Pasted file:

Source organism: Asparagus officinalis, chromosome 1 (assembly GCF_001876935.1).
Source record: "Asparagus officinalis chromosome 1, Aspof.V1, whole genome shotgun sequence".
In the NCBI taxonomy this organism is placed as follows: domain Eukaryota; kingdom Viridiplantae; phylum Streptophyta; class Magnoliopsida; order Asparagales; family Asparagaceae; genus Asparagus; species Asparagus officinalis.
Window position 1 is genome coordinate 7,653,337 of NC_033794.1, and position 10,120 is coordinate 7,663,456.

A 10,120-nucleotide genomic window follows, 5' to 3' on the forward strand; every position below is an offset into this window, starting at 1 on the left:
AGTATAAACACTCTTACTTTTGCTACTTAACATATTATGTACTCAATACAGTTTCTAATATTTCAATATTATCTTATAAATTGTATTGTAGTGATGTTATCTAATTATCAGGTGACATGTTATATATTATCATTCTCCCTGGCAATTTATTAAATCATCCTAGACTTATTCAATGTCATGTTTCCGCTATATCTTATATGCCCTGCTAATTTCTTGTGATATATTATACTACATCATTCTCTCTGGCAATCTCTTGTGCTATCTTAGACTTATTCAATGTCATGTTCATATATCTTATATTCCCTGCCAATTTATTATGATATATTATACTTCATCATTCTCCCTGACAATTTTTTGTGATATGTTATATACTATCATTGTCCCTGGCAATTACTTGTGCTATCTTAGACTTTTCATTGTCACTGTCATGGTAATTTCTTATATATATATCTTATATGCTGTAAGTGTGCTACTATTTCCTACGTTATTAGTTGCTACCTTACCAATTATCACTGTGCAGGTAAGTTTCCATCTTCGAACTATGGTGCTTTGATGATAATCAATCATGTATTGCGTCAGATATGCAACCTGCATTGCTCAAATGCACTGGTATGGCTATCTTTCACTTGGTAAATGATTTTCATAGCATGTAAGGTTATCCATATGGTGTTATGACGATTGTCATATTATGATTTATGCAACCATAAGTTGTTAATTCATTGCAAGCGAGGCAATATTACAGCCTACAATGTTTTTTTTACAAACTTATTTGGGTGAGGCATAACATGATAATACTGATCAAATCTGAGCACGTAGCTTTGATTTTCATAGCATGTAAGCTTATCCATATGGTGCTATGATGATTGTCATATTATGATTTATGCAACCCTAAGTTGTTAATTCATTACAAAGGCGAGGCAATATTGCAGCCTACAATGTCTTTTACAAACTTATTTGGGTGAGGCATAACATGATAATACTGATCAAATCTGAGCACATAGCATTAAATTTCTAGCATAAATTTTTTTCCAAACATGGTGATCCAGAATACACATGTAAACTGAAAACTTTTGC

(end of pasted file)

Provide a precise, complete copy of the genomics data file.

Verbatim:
Source organism: Asparagus officinalis, chromosome 1 (assembly GCF_001876935.1).
Source record: "Asparagus officinalis chromosome 1, Aspof.V1, whole genome shotgun sequence".
In the NCBI taxonomy this organism is placed as follows: domain Eukaryota; kingdom Viridiplantae; phylum Streptophyta; class Magnoliopsida; order Asparagales; family Asparagaceae; genus Asparagus; species Asparagus officinalis.
Window position 1 is genome coordinate 7,653,337 of NC_033794.1, and position 10,120 is coordinate 7,663,456.

A 10,120-nucleotide genomic window follows, 5' to 3' on the forward strand; every position below is an offset into this window, starting at 1 on the left:
AGTATAAACACTCTTACTTTTGCTACTTAACATATTATGTACTCAATACAGTTTCTAATATTTCAATATTATCTTATAAATTGTATTGTAGTGATGTTATCTAATTATCAGGTGACATGTTATATATTATCATTCTCCCTGGCAATTTATTAAATCATCCTAGACTTATTCAATGTCATGTTTCCGCTATATCTTATATGCCCTGCTAATTTCTTGTGATATATTATACTACATCATTCTCTCTGGCAATCTCTTGTGCTATCTTAGACTTATTCAATGTCATGTTCATATATCTTATATTCCCTGCCAATTTATTATGATATATTATACTTCATCATTCTCCCTGACAATTTTTTGTGATATGTTATATACTATCATTGTCCCTGGCAATTACTTGTGCTATCTTAGACTTTTCATTGTCACTGTCATGGTAATTTCTTATATATATATCTTATATGCTGTAAGTGTGCTACTATTTCCTACGTTATTAGTTGCTACCTTACCAATTATCACTGTGCAGGTAAGTTTCCATCTTCGAACTATGGTGCTTTGATGATAATCAATCATGTATTGCGTCAGATATGCAACCTGCATTGCTCAAATGCACTGGTATGGCTATCTTTCACTTGGTAAATGATTTTCATAGCATGTAAGGTTATCCATATGGTGTTATGACGATTGTCATATTATGATTTATGCAACCATAAGTTGTTAATTCATTGCAAGCGAGGCAATATTACAGCCTACAATGTTTTTTTTACAAACTTATTTGGGTGAGGCATAACATGATAATACTGATCAAATCTGAGCACGTAGCTTTGATTTTCATAGCATGTAAGCTTATCCATATGGTGCTATGATGATTGTCATATTATGATTTATGCAACCCTAAGTTGTTAATTCATTACAAAGGCGAGGCAATATTGCAGCCTACAATGTCTTTTACAAACTTATTTGGGTGAGGCATAACATGATAATACTGATCAAATCTGAGCACATAGCATTAAATTTCTAGCATAAATTTTTTTCCAAACATGGTGATCCAGAATACACATGTAAACTGAAAACTTTTGC